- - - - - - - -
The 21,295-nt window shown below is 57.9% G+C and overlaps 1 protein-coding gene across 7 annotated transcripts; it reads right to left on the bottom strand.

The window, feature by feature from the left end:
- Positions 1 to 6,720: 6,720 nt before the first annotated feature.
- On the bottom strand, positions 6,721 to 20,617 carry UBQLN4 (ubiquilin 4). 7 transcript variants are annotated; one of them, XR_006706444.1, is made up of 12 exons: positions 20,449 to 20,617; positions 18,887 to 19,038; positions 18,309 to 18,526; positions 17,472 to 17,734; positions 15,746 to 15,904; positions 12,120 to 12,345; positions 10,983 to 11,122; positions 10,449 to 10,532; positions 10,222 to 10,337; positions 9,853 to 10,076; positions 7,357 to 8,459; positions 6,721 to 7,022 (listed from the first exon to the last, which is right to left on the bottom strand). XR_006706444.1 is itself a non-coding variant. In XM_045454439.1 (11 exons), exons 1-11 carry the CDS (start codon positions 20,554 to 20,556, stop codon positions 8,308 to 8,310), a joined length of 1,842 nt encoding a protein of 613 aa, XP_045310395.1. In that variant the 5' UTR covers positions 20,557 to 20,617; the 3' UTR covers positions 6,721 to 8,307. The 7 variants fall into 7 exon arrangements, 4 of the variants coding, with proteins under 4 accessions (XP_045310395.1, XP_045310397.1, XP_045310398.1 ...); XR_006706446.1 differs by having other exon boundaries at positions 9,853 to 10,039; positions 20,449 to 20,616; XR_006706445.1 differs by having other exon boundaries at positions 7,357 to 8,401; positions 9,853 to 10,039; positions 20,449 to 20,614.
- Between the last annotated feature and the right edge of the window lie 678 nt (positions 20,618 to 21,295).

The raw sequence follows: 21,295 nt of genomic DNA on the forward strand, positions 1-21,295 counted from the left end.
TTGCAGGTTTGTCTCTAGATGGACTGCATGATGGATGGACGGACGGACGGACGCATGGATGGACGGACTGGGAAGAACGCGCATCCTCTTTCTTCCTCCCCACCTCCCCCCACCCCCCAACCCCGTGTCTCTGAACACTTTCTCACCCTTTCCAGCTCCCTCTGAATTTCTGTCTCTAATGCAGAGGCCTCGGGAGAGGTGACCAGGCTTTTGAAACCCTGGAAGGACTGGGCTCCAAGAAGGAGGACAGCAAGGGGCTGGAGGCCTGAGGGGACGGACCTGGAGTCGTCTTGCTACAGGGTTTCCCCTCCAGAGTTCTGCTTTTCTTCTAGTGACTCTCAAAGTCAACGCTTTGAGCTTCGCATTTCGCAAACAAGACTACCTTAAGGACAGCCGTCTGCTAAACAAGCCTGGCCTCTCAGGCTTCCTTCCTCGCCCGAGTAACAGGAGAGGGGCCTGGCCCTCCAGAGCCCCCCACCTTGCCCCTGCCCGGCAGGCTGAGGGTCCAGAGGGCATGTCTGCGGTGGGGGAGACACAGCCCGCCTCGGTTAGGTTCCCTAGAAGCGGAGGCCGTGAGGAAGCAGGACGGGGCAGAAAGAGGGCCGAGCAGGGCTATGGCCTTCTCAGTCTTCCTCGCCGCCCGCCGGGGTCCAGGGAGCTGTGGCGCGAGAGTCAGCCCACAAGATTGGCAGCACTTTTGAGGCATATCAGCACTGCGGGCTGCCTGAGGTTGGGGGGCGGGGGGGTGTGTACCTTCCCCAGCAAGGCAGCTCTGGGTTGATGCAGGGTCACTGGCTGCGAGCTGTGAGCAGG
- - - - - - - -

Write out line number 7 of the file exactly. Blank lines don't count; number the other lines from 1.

TTGCAGGTTTGTCTCTAGATGGACTGCATGATGGATGGACGGACGGACGGACGCATGGATGGACGGACTGGGAAGAACGCGCATCCTCTTTCTTCCTCCCCACCTCCCCCCACCCCCCAACCCCGTGTCTCTGAACACTTTCTCACCCTTTCCAGCTCCCTCTGAATTTCTGTCTCTAATGCAGAGGCCTCGGGAGAGGTGACCAGGCTTTTGAAACCCTGGAAGGACTGGGCTCCAAGAAGGAGGACAGCAAGGGGCTGGAGGCCTGAGGGGACGGACCTGGAGTCGTCTTGCTACAGGGTTTCCCCTCCAGAGTTCTGCTTTTCTTCTAGTGACTCTCAAAGTCAACGCTTTGAGCTTCGCATTTCGCAAACAAGACTACCTTAAGGACAGCCGTCTGCTAAACAAGCCTGGCCTCTCAGGCTTCCTTCCTCGCCCGAGTAACAGGAGAGGGGCCTGGCCCTCCAGAGCCCCCCACCTTGCCCCTGCCCGGCAGGCTGAGGGTCCAGAGGGCATGTCTGCGGTGGGGGAGACACAGCCCGCCTCGGTTAGGTTCCCTAGAAGCGGAGGCCGTGAGGAAGCAGGACGGGGCAGAAAGAGGGCCGAGCAGGGCTATGGCCTTCTCAGTCTTCCTCGCCGCCCGCCGGGGTCCAGGGAGCTGTGGCGCGAGAGTCAGCCCACAAGATTGGCAGCACTTTTGAGGCATATCAGCACTGCGGGCTGCCTGAGGTTGGGGGGCGGGGGGGTGTGTACCTTCCCCAGCAAGGCAGCTCTGGGTTGATGCAGGGTCACTGGCTGCGAGCTGTGAGCAGG